This is a continuation from my previous blog post.
We woke up on the 2nd day of our holiday at around 6:30, in an attempt to head out into the Grootvadersbosch forest by 8:00, which was achieved. Some common birds hung around near the cottage as we were getting ready to leave, including some Cape Crows which were making a gurgling racket. We went inside and paid our day permit fee, which is now R40 per person (a bit on the steep side) and began our descent into the forest, spotting some Speckled Mousebirds and a Greater Double Collared Sunbird on the way down. This was our first real attempt at forest birding, but Trevor Hardaker had warned us prior, that it could be tough. It didn’t take long until we realized just how tough it is, especially when wanting to take photographs – I was at my minimum aperture of 5.6 and had cranked up my ISO to 800 and even 1600 at times, and it was still way too dark. Our first sightings in the forest were Olive Woodpecker, not the Knysna Woodpecker we were looking for, however it was still a lifer for Cathryn.
When walking down the path, we came across what appeared to be a Golden Orb-web Spider – thankfully not crossing the path itself. We moved on, only the distant sounds of Warblers present. We eventually reached the hide, which is a three ‘story’ tall wooden structure which one accesses from the back. We joined three others in the hide, though they soon left. We sat around for a while listening and looking – but things were very quiet. We heard the Knysna Warblers calling from the glen, but no signs of the Narina Trogon.
We moved on and walked towards Warblers Glen, the forest still very quiet and void of activity. Once at Warblers Glen we came across Sombre Greenbul and some Blue-Mantled Crested-Flycatchers. It was around here where we heard a deep call coming from within the bushes, and although we had studied some of the other calls the night before, we somehow forgot to listen to the Trogon’s. We shrugged it off, as it was too deep to go after anyway, but later in the day we realized that we had been listening to one of the Narina Trogon calls.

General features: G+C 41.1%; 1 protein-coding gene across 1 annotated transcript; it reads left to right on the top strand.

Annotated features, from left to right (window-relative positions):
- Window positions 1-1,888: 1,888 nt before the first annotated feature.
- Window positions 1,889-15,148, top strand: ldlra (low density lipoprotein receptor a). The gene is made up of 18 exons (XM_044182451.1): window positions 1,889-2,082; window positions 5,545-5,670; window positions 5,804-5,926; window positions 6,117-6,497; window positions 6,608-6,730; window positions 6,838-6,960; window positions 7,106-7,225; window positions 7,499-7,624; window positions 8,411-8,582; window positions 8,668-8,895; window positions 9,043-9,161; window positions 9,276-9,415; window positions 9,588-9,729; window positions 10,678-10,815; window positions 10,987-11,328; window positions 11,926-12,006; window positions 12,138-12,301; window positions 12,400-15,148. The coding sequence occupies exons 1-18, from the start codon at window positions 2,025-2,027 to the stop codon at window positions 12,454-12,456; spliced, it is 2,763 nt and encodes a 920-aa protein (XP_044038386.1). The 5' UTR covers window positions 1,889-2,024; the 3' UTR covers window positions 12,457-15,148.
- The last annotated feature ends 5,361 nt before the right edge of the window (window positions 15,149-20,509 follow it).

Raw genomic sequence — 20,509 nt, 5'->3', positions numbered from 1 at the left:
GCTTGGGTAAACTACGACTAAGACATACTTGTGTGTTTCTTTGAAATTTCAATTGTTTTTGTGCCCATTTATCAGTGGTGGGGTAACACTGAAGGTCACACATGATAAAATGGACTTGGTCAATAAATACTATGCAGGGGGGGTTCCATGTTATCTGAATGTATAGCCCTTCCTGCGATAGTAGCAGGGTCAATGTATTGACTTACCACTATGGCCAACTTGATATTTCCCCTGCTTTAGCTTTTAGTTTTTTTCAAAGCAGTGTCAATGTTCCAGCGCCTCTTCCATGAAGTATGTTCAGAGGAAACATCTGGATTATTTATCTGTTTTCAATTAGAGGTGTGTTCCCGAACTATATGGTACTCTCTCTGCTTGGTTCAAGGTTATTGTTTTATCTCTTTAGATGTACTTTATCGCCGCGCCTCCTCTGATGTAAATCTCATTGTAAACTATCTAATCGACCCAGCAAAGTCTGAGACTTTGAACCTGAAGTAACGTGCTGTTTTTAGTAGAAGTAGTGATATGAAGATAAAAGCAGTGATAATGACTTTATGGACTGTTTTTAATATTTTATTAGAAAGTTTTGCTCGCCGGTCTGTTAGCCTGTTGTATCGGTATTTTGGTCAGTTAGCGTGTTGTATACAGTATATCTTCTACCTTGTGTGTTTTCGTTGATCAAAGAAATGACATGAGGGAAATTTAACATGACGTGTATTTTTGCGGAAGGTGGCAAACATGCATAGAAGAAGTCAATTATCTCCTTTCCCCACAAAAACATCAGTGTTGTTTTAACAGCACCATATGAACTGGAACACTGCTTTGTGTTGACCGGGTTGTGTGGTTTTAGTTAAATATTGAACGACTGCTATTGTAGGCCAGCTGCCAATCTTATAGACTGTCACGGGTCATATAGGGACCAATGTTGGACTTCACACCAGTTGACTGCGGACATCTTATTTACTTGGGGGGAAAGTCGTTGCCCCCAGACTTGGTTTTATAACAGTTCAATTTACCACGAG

Moving back towards the entrance we came across more of the Blue-Mantled Crested-Flycatchers, as well as some Terrestrial Brownbuls. A Bar-Throated Apalis also showed itself just before we emerged from the forest.
No Narina Trogon at this point…
We then went back to the Cottage to sort out some lunch, I also spent some time walking around outside looking for any raptors that may appear, specifically hoping for the Crowned Eagle to appear. While out walking around the cottage, I came across a pair of beautiful Puff Adders, I’m not sure – but it appeared they were mating…
After a while of quiet on the birding front, I couldn’t just sit around the cottage and had to go actively try and find something, so I took a drive along the dirt road and came across a Forest Buzzard, but otherwise things were not as active as I was hoping for – likely due to the onset of a cold wind that had started to blow, with signs of the cold front approaching. I decided to make the most of this though and focus on some landscape photographs, as the landscapes were nothing short of epic.
The remainder of the day was spent enjoying where we were and playing with the cats and horses. Though by late night, the rain had settled in – with winds picking up too… Giving a real stormy experience.
This is part 2 of a 4 part blog post. The other posts can be accessed here: